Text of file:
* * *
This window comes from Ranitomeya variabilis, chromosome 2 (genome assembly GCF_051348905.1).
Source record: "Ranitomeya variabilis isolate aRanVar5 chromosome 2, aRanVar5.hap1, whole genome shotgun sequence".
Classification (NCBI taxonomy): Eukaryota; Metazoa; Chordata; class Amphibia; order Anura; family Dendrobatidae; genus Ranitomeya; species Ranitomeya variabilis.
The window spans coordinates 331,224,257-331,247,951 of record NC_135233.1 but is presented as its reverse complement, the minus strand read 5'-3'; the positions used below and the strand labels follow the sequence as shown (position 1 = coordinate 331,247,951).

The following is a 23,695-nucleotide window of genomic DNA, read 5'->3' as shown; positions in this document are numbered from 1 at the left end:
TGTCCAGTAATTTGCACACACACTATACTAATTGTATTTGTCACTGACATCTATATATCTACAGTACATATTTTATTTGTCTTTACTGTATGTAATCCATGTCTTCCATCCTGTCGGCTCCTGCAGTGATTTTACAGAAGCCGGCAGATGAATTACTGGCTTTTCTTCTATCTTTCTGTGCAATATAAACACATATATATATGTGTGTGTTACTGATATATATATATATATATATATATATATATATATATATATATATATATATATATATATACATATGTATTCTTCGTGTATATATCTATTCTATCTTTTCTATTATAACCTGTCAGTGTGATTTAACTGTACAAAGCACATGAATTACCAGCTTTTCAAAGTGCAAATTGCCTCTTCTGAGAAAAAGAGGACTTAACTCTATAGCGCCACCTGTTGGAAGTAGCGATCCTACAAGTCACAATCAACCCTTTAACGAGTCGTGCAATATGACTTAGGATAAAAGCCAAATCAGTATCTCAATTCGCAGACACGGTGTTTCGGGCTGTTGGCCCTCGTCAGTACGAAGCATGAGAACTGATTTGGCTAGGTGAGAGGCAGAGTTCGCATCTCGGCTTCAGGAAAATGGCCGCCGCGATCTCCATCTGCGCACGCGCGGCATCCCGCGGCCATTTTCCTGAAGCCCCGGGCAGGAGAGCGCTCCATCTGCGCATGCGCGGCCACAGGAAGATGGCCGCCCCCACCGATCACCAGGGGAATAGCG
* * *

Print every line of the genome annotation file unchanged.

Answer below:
This window comes from Ranitomeya variabilis, chromosome 2 (genome assembly GCF_051348905.1).
Source record: "Ranitomeya variabilis isolate aRanVar5 chromosome 2, aRanVar5.hap1, whole genome shotgun sequence".
Classification (NCBI taxonomy): Eukaryota; Metazoa; Chordata; class Amphibia; order Anura; family Dendrobatidae; genus Ranitomeya; species Ranitomeya variabilis.
The window spans coordinates 331,224,257-331,247,951 of record NC_135233.1 but is presented as its reverse complement, the minus strand read 5'-3'; the positions used below and the strand labels follow the sequence as shown (position 1 = coordinate 331,247,951).

The following is a 23,695-nucleotide window of genomic DNA, read 5'->3' as shown; positions in this document are numbered from 1 at the left end:
TGTCCAGTAATTTGCACACACACTATACTAATTGTATTTGTCACTGACATCTATATATCTACAGTACATATTTTATTTGTCTTTACTGTATGTAATCCATGTCTTCCATCCTGTCGGCTCCTGCAGTGATTTTACAGAAGCCGGCAGATGAATTACTGGCTTTTCTTCTATCTTTCTGTGCAATATAAACACATATATATATGTGTGTGTTACTGATATATATATATATATATATATATATATATATATATATATATATATATATATATATATACATATGTATTCTTCGTGTATATATCTATTCTATCTTTTCTATTATAACCTGTCAGTGTGATTTAACTGTACAAAGCACATGAATTACCAGCTTTTCAAAGTGCAAATTGCCTCTTCTGAGAAAAAGAGGACTTAACTCTATAGCGCCACCTGTTGGAAGTAGCGATCCTACAAGTCACAATCAACCCTTTAACGAGTCGTGCAATATGACTTAGGATAAAAGCCAAATCAGTATCTCAATTCGCAGACACGGTGTTTCGGGCTGTTGGCCCTCGTCAGTACGAAGCATGAGAACTGATTTGGCTAGGTGAGAGGCAGAGTTCGCATCTCGGCTTCAGGAAAATGGCCGCCGCGATCTCCATCTGCGCACGCGCGGCATCCCGCGGCCATTTTCCTGAAGCCCCGGGCAGGAGAGCGCTCCATCTGCGCATGCGCGGCCACAGGAAGATGGCCGCCCCCACCGATCACCAGGGGAATAGCG